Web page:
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Americans Celebrated for Two Days After the End of WWII: Watch Now

September 11, 2018 in History

By Allison McNearney

Flashback: America Celebrates the End of WWII (TV-PG; 4:44)

As the summer rolled into August in 1945, the Pacific theater of World War II was still trudging along with slow but deadly steam. Germany had surrendered several months earlier, and the Allies were ready for the devastating conflict to come to an end. But despite the rest of the world turning towards peace, the Japanese forces continued to fight on with no signs of capitulation.

In order to speed the conclusion along, the United States dropped two atomic bombs on Japan—one on Hiroshima on August 6 and another on Nagasaki three days later. It was the first and only time that nuclear weapons had been used in warfare, and the results were devastating. Over 200,000 people, mostly civilians, were killed in the attacks and the fallout lasted for years. However, the bombing had its intended effect. On August 14, Japan officially surrendered and World War II came to an end.

But that mid-August day when the big announcement was made isn’t the only “Victory Over Japan,” or V-J, Day. The end of World War II is technically celebrated twice. On September 2, representatives from Japan and the United States gathered on the deck of the USS Missouri, which was docked in Tokyo Bay for the formal signing of the papers that would bring the war to an end. “This is a victory of more than arms alone. This is a victory of liberty over tyranny,” President Truman said in his September 2 speech officially proclaiming V-J Day.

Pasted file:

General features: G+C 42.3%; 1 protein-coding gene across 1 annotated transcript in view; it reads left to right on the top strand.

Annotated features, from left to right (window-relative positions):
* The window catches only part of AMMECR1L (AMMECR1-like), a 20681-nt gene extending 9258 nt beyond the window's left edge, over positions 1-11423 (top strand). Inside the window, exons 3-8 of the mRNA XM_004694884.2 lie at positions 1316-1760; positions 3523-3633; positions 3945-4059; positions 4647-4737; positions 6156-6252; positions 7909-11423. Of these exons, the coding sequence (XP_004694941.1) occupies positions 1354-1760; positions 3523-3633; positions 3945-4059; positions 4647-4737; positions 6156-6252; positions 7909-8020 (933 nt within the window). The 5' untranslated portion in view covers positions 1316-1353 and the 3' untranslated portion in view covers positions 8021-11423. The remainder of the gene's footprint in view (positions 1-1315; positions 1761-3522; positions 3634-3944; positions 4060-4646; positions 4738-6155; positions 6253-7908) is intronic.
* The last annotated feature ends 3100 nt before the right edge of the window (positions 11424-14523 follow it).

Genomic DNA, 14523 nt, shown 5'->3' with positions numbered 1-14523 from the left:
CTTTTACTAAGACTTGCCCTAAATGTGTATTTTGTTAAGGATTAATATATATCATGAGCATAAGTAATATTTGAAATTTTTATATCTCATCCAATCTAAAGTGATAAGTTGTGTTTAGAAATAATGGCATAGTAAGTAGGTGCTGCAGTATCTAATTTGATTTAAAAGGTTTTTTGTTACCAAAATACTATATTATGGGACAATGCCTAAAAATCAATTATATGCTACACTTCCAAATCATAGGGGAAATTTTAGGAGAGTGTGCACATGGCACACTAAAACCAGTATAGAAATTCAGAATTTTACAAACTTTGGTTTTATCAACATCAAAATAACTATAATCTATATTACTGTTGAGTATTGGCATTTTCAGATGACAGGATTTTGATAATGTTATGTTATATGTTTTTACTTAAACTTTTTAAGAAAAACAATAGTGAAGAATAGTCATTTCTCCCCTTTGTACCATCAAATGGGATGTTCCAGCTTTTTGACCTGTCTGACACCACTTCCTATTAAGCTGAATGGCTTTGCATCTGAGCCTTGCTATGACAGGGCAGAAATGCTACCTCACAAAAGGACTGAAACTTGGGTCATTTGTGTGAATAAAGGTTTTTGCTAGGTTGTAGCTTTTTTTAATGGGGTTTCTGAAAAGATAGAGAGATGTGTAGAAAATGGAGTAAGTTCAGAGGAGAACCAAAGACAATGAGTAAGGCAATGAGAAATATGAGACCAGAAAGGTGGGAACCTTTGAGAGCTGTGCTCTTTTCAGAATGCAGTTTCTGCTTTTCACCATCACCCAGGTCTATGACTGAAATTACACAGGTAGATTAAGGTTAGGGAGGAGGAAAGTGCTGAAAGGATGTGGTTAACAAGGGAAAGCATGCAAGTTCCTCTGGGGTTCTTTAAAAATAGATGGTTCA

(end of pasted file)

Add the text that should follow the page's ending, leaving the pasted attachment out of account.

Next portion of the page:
Let the Celebrations Begin!

As this video report shows, crowds gathered across the country on August 14, waiting for word that Japan had unconditionally surrendered to end the war. At 7p.m., President Truman gathered advisors and reporters in the White House and “calmly” read a statement declaring the end of the hostilities. When he was done, “his face broke into a smile.”

Crowds in Washington, D.C., gathered to congratulate Truman and parade around town, as they did in most cities throughout the country. But the biggest celebration of all was in New York City. Music and dancing broke out in the streets of Little Italy, “confetti” made of scraps of cloth rained down in the Garment District and in Times Square, two million people packed into 10 blocks to express their jubilation.

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